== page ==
Le Mans Championship. Porsche Brings Full Force to Win 24 and WEC Title
The 24 Hours of Le Mans, scheduled for June 15 – 16, marks the final round of the 2018/2019 Super Season of the FIA World Endurance Championship (WEC). After the Porsche GT Team clinched the WEC Manufacturers’ title at the previous six-hour race at Spa-Francorchamps (Belgium), the focus now turns to the duel between the Porsche “works” pilots for the drivers’ world championship title. At the 24-hour race, the championship drivers’ title will go to either Kévin Estre (France) and Michael Christensen (Denmark) in the No. 92 Porsche 911 RSR or Gianmaria Bruni (Italy) and the Austrian Richard Lietz in the No. 91. As last year’s Le Mans winners, Porsche will campaign four factory cars in the LMGTE-Pro class, like in 2018. A total of ten Porsche 911 RSR race cars will tackle the twice-around the clock endurance event on the legendary Circuit de la Sarthe. Three customer squads join the works efforts to field another six ca. 510 hp sports cars from Weissach, Germany at the Le Mans classic.

The 24 Hours of Le Mans is considered the most venerable long-distance event in the world; the “grandfather of all sports car racing”. The first running of the race was in 1923 to showcase automotive innovation, durability and performance. This year marks the 87th running of the Le Mans 24-hour race. On the afternoon of June 15, 62 vehicles will start in four classes in the largest field to ever contest the race on the 8.47-mile (13.626-kilometers) racetrack. The course is a combination of permanent racecourse (Circuit Bugatti) and public roads that are closed to traffic during the event. The famous Mulsanne Straight – also known as Hunaudières – serves as the main route between Le Mans and Tours every other day of the year. The fast “Porsche Curves” are famous and notorious.

The 2018 race winners, Michael Christensen (Denmark), Kévin Estre (France) and Laurens Vanthoor (Belgium), join forces again in the No. 92 Porsche 911 RSR. The No. 91 sister car is driven by Gianmaria Bruni (Italy) and Richard Lietz (Austria) as well as Frédéric Makowiecki (France), who supported them at last year’s Le Mans endurance race. To celebrate the Manufacturer’s Championship, the pair of WEC-focused factory cars will replace the red stripe through the traditional corporate red, white and black livery with gold. The two 911 from the IMSA WeatherTech SportsCar Championship will be decked out in the livery of the highly successful North American team, Brumos Racing. Sharing the cockpit of the No. 93 car are Earl Bamber (New Zealand), Nick Tandy (Great Britain) and Patrick Pilet (France). The youngest Porsche crew, Sven Müller (Germany) and the two Porsche Young Professionals Mathieu Jaminet (France) and Dennis Olsen (Norway), split driving duties in the cockpit of the No. 94. The Porsche GT Team from the U.S. endurance series has won the three most recent WeatherTech GTLM class races at Sebring, Long Beach and Mid-Ohio.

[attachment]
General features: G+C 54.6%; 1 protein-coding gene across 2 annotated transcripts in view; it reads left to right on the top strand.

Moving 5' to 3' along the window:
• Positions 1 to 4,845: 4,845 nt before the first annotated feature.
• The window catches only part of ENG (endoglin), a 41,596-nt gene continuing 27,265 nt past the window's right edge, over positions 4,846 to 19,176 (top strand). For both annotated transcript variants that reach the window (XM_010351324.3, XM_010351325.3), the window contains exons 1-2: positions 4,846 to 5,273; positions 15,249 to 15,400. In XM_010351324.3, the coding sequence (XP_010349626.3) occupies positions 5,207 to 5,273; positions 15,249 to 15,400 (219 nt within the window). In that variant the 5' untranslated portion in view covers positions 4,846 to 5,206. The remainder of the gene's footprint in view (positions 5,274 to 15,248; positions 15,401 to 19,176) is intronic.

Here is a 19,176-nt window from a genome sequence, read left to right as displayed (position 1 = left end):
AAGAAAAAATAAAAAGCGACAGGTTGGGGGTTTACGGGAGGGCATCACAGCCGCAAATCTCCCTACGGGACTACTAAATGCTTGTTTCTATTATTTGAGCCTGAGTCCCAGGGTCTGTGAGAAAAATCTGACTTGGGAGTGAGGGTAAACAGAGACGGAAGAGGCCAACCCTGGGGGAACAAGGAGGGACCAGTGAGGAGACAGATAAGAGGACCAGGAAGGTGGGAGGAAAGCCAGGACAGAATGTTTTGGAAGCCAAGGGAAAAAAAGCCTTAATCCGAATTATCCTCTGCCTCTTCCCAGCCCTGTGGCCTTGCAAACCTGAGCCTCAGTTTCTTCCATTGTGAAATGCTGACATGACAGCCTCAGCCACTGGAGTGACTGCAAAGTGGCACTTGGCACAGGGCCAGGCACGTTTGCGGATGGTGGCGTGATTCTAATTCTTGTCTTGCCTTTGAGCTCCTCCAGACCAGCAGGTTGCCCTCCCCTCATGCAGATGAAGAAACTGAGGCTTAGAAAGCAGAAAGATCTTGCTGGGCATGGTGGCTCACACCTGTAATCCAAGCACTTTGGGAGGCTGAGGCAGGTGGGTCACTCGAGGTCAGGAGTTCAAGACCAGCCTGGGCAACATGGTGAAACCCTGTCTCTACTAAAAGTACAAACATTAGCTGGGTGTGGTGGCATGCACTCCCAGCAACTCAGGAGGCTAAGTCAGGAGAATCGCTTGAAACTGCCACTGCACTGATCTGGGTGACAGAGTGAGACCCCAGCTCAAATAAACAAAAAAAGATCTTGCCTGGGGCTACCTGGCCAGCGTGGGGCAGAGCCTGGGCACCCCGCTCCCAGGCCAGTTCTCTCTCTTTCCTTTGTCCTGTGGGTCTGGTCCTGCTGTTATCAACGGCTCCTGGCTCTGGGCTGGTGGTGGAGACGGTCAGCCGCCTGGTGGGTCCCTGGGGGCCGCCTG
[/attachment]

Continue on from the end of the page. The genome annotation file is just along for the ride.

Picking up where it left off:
With support from Porsche Spokesperson and actor Patrick Dempsey (Malibu, California), the Porsche customer team Proton Racing faces its largest undertaking at the 24-hour race. Dempsey-Proton Racing brings four Porsche 911 RSR to Le Mans this year. Two-time 24 Hours of Le Mans-winner and Porsche factory driver Patrick Long (Manhattan Beach, California) shares the No. 99 cockpit with Tracy Krohn (Houston, Texas) and Niclas Jönsson (Sweden). Sharing the wheel of the No. 77 car is team owner Christian Ried (Germany), Porsche Young Professional Matt Campbell (Australia) and Porsche Junior Julien Andlauer from France. In the No. 88 sister car, Porsche Young Professional Matteo Cairoli (Italy) joins forces with Satoshi Hoshino from Japan and the Italian Giorgio Roda. Representing Proton Competition, the Italian father-son duo Louis and Philippe Prette as well as Vincent Abril (France) compete in the No. 78 Porsche 911 RSR.

The Team Project 1 fights for the title in the LMGTE-Am class entering the season’s final race with works driver Jörg Bergmeister (Germany) as well as Patrick Lindsey (Santa Barbara, California) and Egidio Perfetti (Norway). In their maiden season in the FIA WEC, the customer squad heads to the final round at Le Mans leading the team and drivers’ classifications. Project 1 lines up on the grid with the No. 56 Porsche 911 RSR painted as an Art Car. The American pop art artist Richard Phillips created the distinctive design that was unveiled at the Le Mans pre-tests on June 2. Porsche Young Professional Thomas Preining (Austria) shares driving duties in Gulf Racing’s vehicle (No. 86) with the two British drivers Benjamin Barker and Michael Wainwright.

The 24 Hours of Le Mans takes the start on Saturday, June 15, 2019. Just one free practice is held on the previous Wednesday, June 12. One qualifying session then takes place on Wednesday, June 12 followed by two qualifying sessions on Thursday, June 13.

Fritz Enzinger, Vice President Motorsport
“We’ve already claimed the manufacturers’ title, and now one of our WEC driver teams will bring home the drivers’ championship. The situation in the lead-up to the season finale couldn’t be better. Still, we have big goals. We want to win the 24 Hours of Le Mans again. In the current era of the sports car world championship, no manufacturer has managed to win the GTE-Pro class at the French classic twice in a row. Porsche should be the first to do this. Perhaps the Porsche legend Hurley Haywood, who takes the honorary role of Grand Marshal this year, will bring us an extra portion of luck.

Pascal Zurlinden, Director GT Factory Motorsport
“We‘ve experienced unprecedented success this season. And our American Porsche GT Team is at an all-time high after three straight wins. All of the drivers, both teams and everyone involved are heading to the biggest race of the year feeling confident and motivated. When facing such a challenge, it doesn’t get much better than this.”

Gianmaria Bruni, Driver, No. 91 Porsche GT Team Porsche 911 RSR
“Last year Porsche celebrated a two victories. This dream will be difficult to repeat at Le Mans. We, in the number 91 Porsche 911 RSR, only have theoretical chances to claim the drivers’ title. Still, we’ll do our utmost, but at the same time we don’t want jeopardize the success of the en-tire team. We want to enjoy the race and ultimately see where we end up in the drivers’ world championship. One thing is certain: the title will go to Porsche drivers. That’s what counts.”